Western Digital has hit back at Toshiba, its flash memory joint venture partner, which this week sued it in Japan for $1bn damages, alleging unfair competition and theft of trade secrets.
Toshiba has also prohibited certain employees from accessing shared databases related to the three NAND flash-memory joint ventures operated with Western Digital's SanDisk subsidiaries as well as, in some instances, access to the JVs' facilities.
In a statement Western Digital (WDC) said it is committed to "the vigorous protection of trade secrets. Any claims by Toshiba to the contrary are frivolous and without merit. We also note that operations at the JVs are ongoing and SanDisk continues to be entitled to its 50 per cent share of the JVs' output".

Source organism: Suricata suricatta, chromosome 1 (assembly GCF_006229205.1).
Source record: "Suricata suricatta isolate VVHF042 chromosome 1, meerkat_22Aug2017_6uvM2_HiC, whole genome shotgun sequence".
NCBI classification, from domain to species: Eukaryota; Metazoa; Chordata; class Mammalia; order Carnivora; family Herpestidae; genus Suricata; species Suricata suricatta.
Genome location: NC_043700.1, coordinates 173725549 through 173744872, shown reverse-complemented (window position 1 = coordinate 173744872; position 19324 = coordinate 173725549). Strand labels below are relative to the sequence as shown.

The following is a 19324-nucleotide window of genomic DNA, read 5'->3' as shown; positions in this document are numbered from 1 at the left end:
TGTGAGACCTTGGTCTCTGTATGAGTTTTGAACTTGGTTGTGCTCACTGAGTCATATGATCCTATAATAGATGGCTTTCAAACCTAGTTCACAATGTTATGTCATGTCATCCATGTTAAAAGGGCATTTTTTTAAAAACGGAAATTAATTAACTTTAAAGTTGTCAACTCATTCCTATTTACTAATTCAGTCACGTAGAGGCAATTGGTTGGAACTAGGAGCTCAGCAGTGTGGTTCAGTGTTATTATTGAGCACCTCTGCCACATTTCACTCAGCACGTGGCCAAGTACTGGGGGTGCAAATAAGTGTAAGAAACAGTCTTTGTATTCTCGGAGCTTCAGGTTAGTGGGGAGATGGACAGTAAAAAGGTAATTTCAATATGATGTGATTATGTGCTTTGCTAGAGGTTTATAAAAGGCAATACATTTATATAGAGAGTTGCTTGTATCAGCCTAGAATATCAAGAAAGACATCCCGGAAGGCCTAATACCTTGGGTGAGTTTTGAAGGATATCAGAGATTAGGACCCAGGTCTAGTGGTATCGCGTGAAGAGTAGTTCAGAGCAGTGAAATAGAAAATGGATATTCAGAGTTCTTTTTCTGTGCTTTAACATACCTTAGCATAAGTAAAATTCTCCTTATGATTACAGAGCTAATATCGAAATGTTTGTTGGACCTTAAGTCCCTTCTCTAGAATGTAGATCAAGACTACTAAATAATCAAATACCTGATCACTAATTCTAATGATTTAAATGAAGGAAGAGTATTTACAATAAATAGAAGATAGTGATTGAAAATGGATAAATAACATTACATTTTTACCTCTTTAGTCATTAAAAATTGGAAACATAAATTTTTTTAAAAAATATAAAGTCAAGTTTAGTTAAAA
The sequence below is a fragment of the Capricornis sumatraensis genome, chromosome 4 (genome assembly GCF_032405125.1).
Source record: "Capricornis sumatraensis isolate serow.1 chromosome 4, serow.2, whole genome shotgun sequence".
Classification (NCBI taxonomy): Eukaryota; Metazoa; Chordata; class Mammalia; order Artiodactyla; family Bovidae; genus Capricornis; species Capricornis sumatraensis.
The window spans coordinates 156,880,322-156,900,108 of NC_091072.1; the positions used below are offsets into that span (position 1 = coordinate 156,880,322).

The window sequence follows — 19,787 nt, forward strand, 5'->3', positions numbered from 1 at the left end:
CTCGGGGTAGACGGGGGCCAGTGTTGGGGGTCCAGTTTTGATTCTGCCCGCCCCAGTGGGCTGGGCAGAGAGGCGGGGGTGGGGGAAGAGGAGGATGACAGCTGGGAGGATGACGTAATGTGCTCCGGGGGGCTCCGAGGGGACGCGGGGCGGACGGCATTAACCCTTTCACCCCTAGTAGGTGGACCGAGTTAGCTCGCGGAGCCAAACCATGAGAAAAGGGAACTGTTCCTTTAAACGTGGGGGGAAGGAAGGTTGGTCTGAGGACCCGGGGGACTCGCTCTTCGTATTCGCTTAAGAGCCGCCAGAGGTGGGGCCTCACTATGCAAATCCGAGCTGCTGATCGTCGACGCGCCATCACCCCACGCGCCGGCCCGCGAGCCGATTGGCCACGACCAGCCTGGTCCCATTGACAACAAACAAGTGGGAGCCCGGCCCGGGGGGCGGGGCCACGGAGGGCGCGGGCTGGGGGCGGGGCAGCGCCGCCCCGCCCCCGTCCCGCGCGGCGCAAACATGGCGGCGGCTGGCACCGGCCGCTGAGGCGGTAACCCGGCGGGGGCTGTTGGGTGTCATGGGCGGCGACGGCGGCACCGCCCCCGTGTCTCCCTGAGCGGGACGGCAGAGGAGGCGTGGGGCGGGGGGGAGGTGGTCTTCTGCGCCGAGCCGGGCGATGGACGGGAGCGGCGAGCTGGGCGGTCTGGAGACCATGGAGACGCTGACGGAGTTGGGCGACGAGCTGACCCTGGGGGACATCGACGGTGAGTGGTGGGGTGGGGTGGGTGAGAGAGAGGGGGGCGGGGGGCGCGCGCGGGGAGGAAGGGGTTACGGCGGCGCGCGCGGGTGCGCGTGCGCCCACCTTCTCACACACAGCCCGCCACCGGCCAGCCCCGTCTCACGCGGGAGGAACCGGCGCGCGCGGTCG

WDC has not received any legal filings and said it therefore cannot comment on the specific claims made by Toshiba in the Tokyo District Court.
But it reasserted its position that "the process to resolve disputes is clear: under the JV contracts, disputes are required to be resolved through arbitration with the ICC International Court of Arbitration".
We believe the actions taken by Toshiba are continued attempts to both pressure Western Digital to relinquish its previously agreed upon and legitimate consent rights, and to distract Toshiba's stakeholders following its annual general meeting. It is surprising that Toshiba would take such actions given the implications for its employees, customers, shareholders and creditors.
WDC reiterated its commitment to jointly invest in the JVs, including Fab 6 in Yokkaichi, Japan.
Considering the relationship breakdown between the two it is difficult to see this happening. A once respectful and competently operated joint venture is unravelling in an unseemly, furious and public argument with he-said-she-said-style accusation and counter accusation.®